What can we live with?
How our public places are designed tells us a lot about the type of society we are and the one we wish to live in. In this sense, providing guidelines on protecting against terrorism in crowded places is a difficult task, especially in societies that value freedom of movement and expression but are seen as under threat of attack.
In Melbourne in June, concrete blocks were artistically decorated in the #bollart protest against what many saw as an unnecessary eyesore. The temporary security measures were put in place to prevent vehicle attacks following the Bourke Street incident and the London Bridge terror attack. In time, permanent steel barriers will replace the blocks.
More broadly, counter-terrorism measures deployed in crowded public places must seek to balance security effectiveness with social and political acceptability. We live in dangerous times, but how we react to the risk of terrorism will have impacts on our public realm for many years. In many ways the threat to cities comes as much from our policy responses as the actual act of terrorism. Both have the potential to harm the freedom of movement and expression that define a vibrant city.
Experience tells us that, once permitted, hyper-security tends to become permanent. If we want a humane and accessible public realm and a genuinely open society, we should not let the exceptional become the norm as we seek more adaptable and effective ways of coping, in a calm and measured way, with urban terrorism.
Despite its (relatively) low body count and primitive execution, Thursday’s terrorist attack in Barcelona shocked many local and international onlookers. The Islamic State (IS) group was quick to claim responsibility for the attack, in which a van was deliberately driven into pedestrians on Barcelona’s famed Las Ramblas strip. At least 13 people are dead, and around 100 have been left injured.
The location and targeting of the attack deviates from IS’s previous efforts. These have typically focused on punishing countries directly involved in military operations against it in Syria and Iraq.
But how reliable are its claims of responsibility? And why was Spain chosen, given its relatively inconsequential role in the fight against IS?
Verifying the culpability of terror attacks can traditionally be a tricky affair. Given that organisations that engage in terrorism are doing so from a position of weakness, there is always an incentive to lie in order to bolster mystique and inflate the image of threat.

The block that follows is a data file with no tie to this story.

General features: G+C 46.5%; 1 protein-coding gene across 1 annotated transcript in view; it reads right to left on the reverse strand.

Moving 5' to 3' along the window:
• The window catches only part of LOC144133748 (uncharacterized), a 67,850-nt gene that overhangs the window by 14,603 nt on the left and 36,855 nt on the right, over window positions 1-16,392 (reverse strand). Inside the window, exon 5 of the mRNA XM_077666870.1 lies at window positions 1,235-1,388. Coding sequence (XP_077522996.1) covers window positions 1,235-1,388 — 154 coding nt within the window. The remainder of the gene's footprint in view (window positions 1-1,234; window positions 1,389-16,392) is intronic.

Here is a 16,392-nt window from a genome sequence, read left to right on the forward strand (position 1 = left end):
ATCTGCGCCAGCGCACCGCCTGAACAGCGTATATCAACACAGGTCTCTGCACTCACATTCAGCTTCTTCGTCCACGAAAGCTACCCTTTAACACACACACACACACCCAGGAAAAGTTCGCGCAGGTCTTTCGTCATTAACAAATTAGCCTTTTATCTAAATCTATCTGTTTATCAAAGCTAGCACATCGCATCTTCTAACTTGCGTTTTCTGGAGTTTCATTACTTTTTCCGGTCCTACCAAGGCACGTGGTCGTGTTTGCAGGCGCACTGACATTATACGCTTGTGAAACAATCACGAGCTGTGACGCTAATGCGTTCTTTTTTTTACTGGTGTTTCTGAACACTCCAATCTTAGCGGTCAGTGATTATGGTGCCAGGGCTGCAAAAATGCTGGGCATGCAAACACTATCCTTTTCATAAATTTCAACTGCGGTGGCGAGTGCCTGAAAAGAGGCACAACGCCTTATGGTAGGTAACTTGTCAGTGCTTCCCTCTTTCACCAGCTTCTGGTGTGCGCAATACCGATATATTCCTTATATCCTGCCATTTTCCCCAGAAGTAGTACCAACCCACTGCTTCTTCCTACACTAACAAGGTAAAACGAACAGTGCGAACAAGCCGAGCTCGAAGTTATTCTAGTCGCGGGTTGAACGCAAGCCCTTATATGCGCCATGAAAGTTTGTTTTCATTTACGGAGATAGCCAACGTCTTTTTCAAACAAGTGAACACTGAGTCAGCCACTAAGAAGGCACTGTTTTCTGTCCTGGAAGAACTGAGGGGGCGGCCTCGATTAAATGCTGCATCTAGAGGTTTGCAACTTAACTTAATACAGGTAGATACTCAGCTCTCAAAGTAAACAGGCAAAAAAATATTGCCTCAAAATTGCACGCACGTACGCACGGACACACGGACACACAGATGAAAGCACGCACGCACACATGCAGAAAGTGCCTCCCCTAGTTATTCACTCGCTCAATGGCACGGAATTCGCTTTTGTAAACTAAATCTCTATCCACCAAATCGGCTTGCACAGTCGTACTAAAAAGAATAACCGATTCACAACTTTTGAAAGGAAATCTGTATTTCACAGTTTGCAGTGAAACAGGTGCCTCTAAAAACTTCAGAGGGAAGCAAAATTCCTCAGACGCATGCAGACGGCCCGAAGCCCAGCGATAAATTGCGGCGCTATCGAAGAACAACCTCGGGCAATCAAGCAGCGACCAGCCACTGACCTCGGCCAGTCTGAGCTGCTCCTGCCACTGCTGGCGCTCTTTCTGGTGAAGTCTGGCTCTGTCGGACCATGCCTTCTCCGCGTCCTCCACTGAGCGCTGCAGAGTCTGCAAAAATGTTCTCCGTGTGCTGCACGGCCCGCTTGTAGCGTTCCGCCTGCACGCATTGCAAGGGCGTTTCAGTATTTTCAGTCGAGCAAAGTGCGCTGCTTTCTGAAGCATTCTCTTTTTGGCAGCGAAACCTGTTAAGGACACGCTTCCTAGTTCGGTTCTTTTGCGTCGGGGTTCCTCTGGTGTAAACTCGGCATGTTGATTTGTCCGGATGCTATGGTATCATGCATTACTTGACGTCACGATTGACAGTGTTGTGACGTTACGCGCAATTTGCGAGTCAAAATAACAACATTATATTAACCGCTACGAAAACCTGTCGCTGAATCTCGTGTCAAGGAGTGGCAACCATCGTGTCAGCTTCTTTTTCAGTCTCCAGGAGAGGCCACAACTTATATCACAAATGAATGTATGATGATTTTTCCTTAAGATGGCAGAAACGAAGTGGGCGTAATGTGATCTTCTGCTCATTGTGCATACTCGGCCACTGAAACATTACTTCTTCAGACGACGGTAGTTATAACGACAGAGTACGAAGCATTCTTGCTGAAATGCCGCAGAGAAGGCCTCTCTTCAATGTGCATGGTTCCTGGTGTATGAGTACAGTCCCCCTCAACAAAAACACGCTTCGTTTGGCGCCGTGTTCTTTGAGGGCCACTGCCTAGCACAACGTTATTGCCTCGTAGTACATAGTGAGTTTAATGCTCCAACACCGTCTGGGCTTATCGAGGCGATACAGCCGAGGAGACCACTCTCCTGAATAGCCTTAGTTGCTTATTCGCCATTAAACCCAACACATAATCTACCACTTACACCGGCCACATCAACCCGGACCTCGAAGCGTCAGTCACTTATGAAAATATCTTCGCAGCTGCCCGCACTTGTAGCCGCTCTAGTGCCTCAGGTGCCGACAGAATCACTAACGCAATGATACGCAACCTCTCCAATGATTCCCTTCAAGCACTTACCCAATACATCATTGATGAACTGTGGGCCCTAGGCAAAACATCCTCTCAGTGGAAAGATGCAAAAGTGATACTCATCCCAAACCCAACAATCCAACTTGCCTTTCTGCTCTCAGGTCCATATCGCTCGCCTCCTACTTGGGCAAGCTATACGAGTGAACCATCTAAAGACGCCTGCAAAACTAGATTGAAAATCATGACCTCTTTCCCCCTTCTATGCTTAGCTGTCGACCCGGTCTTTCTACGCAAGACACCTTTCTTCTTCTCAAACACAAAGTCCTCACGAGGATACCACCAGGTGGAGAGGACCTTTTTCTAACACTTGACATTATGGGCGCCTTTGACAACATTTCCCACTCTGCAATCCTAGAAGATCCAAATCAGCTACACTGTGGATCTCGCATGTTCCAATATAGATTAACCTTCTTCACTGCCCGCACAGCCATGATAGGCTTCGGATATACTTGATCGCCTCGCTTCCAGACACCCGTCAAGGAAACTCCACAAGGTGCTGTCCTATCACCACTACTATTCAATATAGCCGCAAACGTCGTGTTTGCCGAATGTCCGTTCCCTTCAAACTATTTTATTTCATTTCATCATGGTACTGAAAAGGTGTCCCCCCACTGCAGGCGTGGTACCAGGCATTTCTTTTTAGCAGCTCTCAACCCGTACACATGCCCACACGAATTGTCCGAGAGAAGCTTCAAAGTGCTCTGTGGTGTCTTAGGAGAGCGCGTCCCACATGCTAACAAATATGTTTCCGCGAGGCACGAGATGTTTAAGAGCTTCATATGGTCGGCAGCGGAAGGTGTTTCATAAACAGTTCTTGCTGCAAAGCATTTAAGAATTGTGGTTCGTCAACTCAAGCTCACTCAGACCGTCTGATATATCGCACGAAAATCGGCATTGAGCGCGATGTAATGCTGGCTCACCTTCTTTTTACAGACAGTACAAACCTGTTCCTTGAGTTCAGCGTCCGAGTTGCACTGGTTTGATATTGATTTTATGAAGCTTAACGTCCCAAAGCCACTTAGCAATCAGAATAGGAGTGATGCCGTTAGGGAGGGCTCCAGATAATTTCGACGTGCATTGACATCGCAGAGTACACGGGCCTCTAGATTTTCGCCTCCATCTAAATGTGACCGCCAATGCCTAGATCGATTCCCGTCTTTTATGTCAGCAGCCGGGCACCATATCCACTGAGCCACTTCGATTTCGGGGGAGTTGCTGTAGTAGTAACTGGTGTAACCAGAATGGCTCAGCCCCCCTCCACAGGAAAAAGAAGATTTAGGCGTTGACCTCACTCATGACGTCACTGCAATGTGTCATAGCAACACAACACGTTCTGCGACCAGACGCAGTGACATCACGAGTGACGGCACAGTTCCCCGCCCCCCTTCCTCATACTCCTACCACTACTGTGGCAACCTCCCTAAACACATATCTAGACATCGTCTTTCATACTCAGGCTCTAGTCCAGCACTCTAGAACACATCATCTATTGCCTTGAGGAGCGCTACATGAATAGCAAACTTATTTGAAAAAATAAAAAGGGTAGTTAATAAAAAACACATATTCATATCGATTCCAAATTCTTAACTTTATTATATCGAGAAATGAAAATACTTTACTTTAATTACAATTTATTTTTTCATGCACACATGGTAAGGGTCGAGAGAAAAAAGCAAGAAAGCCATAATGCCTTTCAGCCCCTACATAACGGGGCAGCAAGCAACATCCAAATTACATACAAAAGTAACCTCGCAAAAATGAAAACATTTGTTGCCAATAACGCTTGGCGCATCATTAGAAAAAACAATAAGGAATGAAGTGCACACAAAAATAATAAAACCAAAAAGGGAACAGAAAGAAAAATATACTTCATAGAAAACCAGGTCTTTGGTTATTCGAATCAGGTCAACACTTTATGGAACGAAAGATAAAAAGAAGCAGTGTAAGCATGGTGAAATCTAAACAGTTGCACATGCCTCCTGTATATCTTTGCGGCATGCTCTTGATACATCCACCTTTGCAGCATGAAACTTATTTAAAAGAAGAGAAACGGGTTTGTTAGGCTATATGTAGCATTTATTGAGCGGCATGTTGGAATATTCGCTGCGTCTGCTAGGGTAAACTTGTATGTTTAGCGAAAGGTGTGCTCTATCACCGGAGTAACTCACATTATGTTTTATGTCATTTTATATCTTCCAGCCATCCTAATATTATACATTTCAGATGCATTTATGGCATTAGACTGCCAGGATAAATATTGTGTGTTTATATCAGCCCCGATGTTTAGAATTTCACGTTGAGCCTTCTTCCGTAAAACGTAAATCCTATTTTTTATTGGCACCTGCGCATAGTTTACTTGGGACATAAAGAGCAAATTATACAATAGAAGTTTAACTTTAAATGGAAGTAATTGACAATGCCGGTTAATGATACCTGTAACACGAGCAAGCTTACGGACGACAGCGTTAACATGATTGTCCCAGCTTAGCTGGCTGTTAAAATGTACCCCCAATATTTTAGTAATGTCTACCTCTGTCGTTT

But in this regard, IS seems to differ from previous groups. It has typically been reliably truthful in what it claims to have been its actions.
One Australian example of this can be found in the 2014 Lindt Cafe siege. The perpetrator, Man Haron Monis, proclaimed he was acting under IS auspices. But despite this declaration, and the potential propaganda victory it could bring, IS resisted such advances and distanced itself from the incident.
This incident, along with many others, seems to indicate that while IS claims a butcher’s bill of heinous activities, it doesn’t tend to overtly lie about them.
Such a policy, while initially appearing counter-intuitive, maintains IS’s perception as a trustworthy source of information. This is particularly important in recruitment efforts, and makes it difficult for governments to challenge the IS’s claims in counter-propaganda.
For IS, maintaining a twisted sense of chivalrous virtue remains paramount.
Spain and the clash of civilisations
The Barcelona attack also reflects IS’s view of the world as a civilisational clash.
Described as a “reluctant partner” in the anti-IS coalition, Spain has resisted entreaties to join military efforts. Instead, it has opted for what it sees as a less risky role – providing logistical aid and training to local Iraqi forces, as well as preventing homegrown attempts to support IS abroad.
Spain’s limited role in the fight, particularly in contrast to other terror victims such as France and the US, might lead one to expect it to be relatively low on IS’s hit list.
But in terms of IS’s conflict narrative, Spain represents just another manifestation of a hostile Western civilisation in a state of war against the Islamic community. This leaves it more than open for reprisals.